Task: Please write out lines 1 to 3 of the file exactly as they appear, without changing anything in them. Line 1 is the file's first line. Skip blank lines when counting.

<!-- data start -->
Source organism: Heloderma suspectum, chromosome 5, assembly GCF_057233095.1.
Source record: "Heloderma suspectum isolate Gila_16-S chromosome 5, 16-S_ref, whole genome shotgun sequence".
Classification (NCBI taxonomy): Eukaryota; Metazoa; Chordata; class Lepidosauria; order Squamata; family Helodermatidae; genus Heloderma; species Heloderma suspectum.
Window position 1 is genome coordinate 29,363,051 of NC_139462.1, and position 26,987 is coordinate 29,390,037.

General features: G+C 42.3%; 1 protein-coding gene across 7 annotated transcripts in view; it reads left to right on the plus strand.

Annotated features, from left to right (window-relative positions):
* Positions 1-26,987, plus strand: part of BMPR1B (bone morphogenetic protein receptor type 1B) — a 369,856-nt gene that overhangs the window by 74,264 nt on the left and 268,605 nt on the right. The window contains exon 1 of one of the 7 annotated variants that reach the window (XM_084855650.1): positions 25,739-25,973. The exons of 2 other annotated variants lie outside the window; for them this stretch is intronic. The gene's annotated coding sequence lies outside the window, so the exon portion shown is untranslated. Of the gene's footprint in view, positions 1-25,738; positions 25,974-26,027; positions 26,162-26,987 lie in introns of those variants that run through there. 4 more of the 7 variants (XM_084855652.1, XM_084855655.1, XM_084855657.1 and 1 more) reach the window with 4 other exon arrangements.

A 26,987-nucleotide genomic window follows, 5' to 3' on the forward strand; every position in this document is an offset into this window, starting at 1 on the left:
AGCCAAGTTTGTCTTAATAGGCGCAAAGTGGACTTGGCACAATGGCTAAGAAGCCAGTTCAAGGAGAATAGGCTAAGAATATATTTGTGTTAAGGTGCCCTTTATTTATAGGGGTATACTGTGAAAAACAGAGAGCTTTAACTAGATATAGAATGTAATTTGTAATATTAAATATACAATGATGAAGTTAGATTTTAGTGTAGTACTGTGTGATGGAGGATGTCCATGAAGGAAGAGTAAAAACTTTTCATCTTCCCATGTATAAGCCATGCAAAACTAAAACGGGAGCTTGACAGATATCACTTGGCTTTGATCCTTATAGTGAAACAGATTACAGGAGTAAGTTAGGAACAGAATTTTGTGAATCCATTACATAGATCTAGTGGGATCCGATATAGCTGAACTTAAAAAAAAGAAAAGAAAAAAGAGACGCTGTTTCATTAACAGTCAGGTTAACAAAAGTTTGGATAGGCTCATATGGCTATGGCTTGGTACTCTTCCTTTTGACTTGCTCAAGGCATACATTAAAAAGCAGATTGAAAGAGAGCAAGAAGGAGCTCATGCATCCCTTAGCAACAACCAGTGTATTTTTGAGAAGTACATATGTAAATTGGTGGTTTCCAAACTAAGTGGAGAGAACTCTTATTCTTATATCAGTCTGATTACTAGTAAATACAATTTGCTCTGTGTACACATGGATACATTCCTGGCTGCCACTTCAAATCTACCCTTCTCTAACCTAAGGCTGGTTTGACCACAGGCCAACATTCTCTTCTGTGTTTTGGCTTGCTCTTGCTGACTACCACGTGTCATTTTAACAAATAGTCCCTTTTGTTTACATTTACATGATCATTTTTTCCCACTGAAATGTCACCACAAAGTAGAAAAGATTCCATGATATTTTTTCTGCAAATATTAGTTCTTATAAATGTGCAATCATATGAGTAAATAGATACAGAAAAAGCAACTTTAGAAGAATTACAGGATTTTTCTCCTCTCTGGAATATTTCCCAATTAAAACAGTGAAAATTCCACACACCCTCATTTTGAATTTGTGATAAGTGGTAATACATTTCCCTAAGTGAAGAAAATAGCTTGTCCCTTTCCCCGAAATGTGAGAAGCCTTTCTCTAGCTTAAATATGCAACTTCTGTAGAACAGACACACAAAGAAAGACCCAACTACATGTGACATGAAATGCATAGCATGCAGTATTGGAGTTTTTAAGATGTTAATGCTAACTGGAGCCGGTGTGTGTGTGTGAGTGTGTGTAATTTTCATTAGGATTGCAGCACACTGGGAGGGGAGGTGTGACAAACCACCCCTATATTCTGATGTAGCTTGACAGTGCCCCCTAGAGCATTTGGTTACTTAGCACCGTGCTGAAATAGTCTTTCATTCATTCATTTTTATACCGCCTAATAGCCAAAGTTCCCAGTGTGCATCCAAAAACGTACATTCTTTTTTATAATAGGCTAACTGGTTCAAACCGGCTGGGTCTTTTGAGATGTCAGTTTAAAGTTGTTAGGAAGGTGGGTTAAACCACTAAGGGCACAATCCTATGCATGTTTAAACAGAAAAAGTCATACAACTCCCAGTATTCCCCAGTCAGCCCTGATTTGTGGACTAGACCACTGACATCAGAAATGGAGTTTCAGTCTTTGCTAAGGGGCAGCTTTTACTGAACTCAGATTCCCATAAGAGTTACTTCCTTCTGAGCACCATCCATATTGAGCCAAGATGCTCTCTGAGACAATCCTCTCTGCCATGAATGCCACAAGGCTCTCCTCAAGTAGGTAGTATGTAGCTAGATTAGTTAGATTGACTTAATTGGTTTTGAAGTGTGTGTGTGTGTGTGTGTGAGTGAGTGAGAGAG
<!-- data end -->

Source organism: Heloderma suspectum, chromosome 5, assembly GCF_057233095.1.
Source record: "Heloderma suspectum isolate Gila_16-S chromosome 5, 16-S_ref, whole genome shotgun sequence".
Classification (NCBI taxonomy): Eukaryota; Metazoa; Chordata; class Lepidosauria; order Squamata; family Helodermatidae; genus Heloderma; species Heloderma suspectum.